The end of US internationalism: how Trump’s ditching of the Iran nuclear deal affirms American unipolarity – with Obama’s help
Dan Steinbock says the end of US participation in the Iran nuclear deal seals the conclusion of American interest in upholding a multipolar world order, but it was achieved thanks to a loophole Obama left behind
The Trump White House plans to break the Iran deal and sanction companies from Europe and Asia doing business in and with Iran. Ironically, it was former president Barack Obama who paved the way for unilateral sanctions.
For three years, the comprehensive nuclear accord (JCPOA) has offered Iran relief from US, UN and multilateral sanctions on energy, finance, shipping, autos and other sectors. That era recently came to a halt. US Secretary of State Mike Pompeo, the ultraconservative former CIA head, said Washington will impose “the strongest sanctions in history [on Iran] once they come into full force”.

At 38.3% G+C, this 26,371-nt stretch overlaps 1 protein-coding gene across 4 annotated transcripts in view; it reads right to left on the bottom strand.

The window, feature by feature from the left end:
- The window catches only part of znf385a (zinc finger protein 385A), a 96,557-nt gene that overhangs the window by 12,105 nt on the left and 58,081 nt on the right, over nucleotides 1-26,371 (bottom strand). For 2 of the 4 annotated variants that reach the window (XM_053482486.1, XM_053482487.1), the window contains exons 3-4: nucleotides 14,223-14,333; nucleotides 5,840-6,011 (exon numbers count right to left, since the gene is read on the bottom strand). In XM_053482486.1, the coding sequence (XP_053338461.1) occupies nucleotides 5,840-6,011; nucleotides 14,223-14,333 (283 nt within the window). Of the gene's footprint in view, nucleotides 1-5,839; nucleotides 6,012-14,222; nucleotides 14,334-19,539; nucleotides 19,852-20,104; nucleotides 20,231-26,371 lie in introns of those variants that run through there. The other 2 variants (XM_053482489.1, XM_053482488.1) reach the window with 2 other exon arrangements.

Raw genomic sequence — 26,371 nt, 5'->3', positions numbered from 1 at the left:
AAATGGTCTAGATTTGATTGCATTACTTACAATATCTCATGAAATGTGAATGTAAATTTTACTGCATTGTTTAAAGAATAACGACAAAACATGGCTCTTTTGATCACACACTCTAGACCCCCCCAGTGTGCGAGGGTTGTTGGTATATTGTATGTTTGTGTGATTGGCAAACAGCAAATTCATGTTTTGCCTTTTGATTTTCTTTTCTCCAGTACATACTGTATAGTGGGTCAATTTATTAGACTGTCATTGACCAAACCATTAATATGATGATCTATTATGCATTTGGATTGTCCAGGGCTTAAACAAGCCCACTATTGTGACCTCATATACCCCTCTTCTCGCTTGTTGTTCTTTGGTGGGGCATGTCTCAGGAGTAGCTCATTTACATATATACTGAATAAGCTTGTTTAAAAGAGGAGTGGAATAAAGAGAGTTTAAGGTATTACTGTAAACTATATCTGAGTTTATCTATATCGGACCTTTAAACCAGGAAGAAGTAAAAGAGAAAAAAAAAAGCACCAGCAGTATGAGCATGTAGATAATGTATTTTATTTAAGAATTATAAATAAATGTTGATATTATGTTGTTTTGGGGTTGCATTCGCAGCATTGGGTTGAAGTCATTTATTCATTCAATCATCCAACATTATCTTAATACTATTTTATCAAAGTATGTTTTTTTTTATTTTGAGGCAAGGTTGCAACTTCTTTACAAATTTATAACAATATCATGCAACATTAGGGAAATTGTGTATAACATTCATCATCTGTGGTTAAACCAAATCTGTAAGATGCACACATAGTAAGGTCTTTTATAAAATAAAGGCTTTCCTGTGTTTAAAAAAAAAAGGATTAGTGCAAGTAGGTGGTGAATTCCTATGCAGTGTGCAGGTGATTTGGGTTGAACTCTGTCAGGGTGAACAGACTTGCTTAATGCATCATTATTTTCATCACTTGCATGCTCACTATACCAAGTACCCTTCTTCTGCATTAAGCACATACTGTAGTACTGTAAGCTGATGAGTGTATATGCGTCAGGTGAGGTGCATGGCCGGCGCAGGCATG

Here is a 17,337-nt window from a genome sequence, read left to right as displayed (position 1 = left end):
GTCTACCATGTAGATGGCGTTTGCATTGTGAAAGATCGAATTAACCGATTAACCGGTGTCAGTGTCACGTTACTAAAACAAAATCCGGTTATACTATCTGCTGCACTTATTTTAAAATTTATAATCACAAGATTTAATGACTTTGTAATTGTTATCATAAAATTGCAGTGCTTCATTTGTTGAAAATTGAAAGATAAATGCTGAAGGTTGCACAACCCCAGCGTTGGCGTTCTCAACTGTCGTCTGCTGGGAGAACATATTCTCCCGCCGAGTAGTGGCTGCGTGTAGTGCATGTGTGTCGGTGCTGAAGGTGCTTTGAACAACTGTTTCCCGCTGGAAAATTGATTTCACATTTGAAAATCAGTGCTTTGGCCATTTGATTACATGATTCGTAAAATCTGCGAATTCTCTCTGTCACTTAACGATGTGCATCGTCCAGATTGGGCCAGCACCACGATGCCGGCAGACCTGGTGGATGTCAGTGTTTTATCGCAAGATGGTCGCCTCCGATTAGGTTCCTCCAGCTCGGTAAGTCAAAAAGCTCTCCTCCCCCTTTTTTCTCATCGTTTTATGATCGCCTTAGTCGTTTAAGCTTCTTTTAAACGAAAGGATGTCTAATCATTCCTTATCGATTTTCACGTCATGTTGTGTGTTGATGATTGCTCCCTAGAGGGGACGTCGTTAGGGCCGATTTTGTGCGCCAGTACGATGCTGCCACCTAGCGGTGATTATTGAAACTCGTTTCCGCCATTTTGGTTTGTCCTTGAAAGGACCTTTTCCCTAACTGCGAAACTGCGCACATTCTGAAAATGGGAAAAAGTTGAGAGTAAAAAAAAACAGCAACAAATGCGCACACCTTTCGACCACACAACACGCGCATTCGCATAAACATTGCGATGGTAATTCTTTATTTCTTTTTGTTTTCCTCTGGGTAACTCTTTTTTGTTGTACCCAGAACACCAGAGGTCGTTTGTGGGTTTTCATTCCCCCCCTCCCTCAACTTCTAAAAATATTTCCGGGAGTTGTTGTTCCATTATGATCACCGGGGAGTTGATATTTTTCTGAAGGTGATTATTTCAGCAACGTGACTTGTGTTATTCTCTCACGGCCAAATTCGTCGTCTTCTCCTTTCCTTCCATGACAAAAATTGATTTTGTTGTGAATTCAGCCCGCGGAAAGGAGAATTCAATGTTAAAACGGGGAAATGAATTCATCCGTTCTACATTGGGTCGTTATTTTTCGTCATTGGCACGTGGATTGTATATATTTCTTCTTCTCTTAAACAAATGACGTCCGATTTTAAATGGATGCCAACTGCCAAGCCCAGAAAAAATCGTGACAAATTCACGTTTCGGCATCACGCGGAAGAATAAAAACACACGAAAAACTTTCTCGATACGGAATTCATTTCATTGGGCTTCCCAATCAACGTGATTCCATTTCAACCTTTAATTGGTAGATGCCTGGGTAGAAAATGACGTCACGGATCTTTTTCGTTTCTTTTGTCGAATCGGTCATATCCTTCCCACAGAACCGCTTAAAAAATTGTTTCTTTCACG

In contrast, Chinese foreign minister Wang Yi has reiterated Beijing's support for the deal. By the same token, the other key signatories of the nuclear deal – the UK, France, Germany and Russia – say the deal will be sustained.
American internationalism began a century ago, when president Woodrow Wilson purported to make “the world safe for democracy”. The objective is now to ensure US unipolarity in a multipolar era by any means necessary.
Watch: Western allies express concern after Trump pulls US out of Iran deal
Regionally, President Donald Trump’s quest for primacy leans on Saudi Arabia for economic and geopolitical support, as seen by the US$110 billion arms deal with Riyadh a year ago, and reinforced security ties with Israel, as reflected by US recognition of Jerusalem as its capital – another major policy mistake.